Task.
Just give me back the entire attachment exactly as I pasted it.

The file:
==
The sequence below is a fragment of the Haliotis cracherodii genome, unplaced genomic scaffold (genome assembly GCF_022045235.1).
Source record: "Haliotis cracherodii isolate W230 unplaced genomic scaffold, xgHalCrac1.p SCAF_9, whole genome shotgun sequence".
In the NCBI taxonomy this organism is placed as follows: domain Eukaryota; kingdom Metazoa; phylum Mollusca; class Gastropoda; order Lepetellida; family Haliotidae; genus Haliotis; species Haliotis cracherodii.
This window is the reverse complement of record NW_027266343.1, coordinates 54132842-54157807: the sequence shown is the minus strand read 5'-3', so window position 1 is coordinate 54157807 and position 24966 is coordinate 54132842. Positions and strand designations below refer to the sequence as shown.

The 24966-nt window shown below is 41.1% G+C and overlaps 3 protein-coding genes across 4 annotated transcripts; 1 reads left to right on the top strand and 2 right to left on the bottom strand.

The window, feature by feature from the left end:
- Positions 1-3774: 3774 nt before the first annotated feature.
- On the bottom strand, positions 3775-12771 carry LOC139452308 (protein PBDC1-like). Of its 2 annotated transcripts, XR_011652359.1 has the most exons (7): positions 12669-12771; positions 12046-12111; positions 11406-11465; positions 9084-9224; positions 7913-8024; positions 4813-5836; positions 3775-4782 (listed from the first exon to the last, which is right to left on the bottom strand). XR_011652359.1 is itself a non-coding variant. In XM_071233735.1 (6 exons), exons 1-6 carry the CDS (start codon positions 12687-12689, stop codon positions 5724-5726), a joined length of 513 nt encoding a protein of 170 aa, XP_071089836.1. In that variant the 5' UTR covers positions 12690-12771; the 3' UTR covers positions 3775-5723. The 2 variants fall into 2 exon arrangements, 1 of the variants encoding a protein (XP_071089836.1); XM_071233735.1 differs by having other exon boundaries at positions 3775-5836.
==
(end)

The sequence below is a fragment of the Haliotis cracherodii genome, unplaced genomic scaffold (genome assembly GCF_022045235.1).
Source record: "Haliotis cracherodii isolate W230 unplaced genomic scaffold, xgHalCrac1.p SCAF_9, whole genome shotgun sequence".
In the NCBI taxonomy this organism is placed as follows: domain Eukaryota; kingdom Metazoa; phylum Mollusca; class Gastropoda; order Lepetellida; family Haliotidae; genus Haliotis; species Haliotis cracherodii.
This window is the reverse complement of record NW_027266343.1, coordinates 54132842-54157807: the sequence shown is the minus strand read 5'-3', so window position 1 is coordinate 54157807 and position 24966 is coordinate 54132842. Positions and strand designations below refer to the sequence as shown.

The 24966-nt window shown below is 41.1% G+C and overlaps 3 protein-coding genes across 4 annotated transcripts; 1 reads left to right on the top strand and 2 right to left on the bottom strand.

The window, feature by feature from the left end:
- Positions 1-3774: 3774 nt before the first annotated feature.
- On the bottom strand, positions 3775-12771 carry LOC139452308 (protein PBDC1-like). Of its 2 annotated transcripts, XR_011652359.1 has the most exons (7): positions 12669-12771; positions 12046-12111; positions 11406-11465; positions 9084-9224; positions 7913-8024; positions 4813-5836; positions 3775-4782 (listed from the first exon to the last, which is right to left on the bottom strand). XR_011652359.1 is itself a non-coding variant. In XM_071233735.1 (6 exons), exons 1-6 carry the CDS (start codon positions 12687-12689, stop codon positions 5724-5726), a joined length of 513 nt encoding a protein of 170 aa, XP_071089836.1. In that variant the 5' UTR covers positions 12690-12771; the 3' UTR covers positions 3775-5723. The 2 variants fall into 2 exon arrangements, 1 of the variants encoding a protein (XP_071089836.1); XM_071233735.1 differs by having other exon boundaries at positions 3775-5836.